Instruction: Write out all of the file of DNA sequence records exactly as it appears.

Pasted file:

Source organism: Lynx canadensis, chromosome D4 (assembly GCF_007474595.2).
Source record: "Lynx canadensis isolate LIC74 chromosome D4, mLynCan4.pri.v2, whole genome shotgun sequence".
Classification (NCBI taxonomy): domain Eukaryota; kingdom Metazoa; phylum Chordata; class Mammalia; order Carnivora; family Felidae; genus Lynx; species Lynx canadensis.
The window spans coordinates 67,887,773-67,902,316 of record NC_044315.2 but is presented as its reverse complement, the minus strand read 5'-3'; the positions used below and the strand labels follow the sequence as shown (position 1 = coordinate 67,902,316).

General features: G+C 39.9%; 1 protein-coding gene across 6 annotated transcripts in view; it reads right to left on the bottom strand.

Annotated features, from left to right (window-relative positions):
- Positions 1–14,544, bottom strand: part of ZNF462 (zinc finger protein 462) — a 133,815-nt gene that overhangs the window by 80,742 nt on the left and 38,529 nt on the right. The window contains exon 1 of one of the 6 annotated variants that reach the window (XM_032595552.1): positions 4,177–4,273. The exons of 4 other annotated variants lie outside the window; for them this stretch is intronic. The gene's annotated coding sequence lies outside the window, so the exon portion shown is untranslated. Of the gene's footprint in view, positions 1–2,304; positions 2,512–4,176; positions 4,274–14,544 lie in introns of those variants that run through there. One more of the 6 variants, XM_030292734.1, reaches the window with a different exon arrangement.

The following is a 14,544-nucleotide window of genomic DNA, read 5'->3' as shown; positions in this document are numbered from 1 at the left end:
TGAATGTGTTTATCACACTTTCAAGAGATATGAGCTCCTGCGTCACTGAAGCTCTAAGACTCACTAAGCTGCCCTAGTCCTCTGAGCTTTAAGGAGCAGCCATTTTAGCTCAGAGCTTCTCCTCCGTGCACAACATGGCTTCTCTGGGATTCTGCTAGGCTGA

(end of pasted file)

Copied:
Source organism: Lynx canadensis, chromosome D4 (assembly GCF_007474595.2).
Source record: "Lynx canadensis isolate LIC74 chromosome D4, mLynCan4.pri.v2, whole genome shotgun sequence".
Classification (NCBI taxonomy): domain Eukaryota; kingdom Metazoa; phylum Chordata; class Mammalia; order Carnivora; family Felidae; genus Lynx; species Lynx canadensis.
The window spans coordinates 67,887,773-67,902,316 of record NC_044315.2 but is presented as its reverse complement, the minus strand read 5'-3'; the positions used below and the strand labels follow the sequence as shown (position 1 = coordinate 67,902,316).

General features: G+C 39.9%; 1 protein-coding gene across 6 annotated transcripts in view; it reads right to left on the bottom strand.

Annotated features, from left to right (window-relative positions):
- Positions 1–14,544, bottom strand: part of ZNF462 (zinc finger protein 462) — a 133,815-nt gene that overhangs the window by 80,742 nt on the left and 38,529 nt on the right. The window contains exon 1 of one of the 6 annotated variants that reach the window (XM_032595552.1): positions 4,177–4,273. The exons of 4 other annotated variants lie outside the window; for them this stretch is intronic. The gene's annotated coding sequence lies outside the window, so the exon portion shown is untranslated. Of the gene's footprint in view, positions 1–2,304; positions 2,512–4,176; positions 4,274–14,544 lie in introns of those variants that run through there. One more of the 6 variants, XM_030292734.1, reaches the window with a different exon arrangement.

The following is a 14,544-nucleotide window of genomic DNA, read 5'->3' as shown; positions in this document are numbered from 1 at the left end:
TGAATGTGTTTATCACACTTTCAAGAGATATGAGCTCCTGCGTCACTGAAGCTCTAAGACTCACTAAGCTGCCCTAGTCCTCTGAGCTTTAAGGAGCAGCCATTTTAGCTCAGAGCTTCTCCTCCGTGCACAACATGGCTTCTCTGGGATTCTGCTAGGCTGA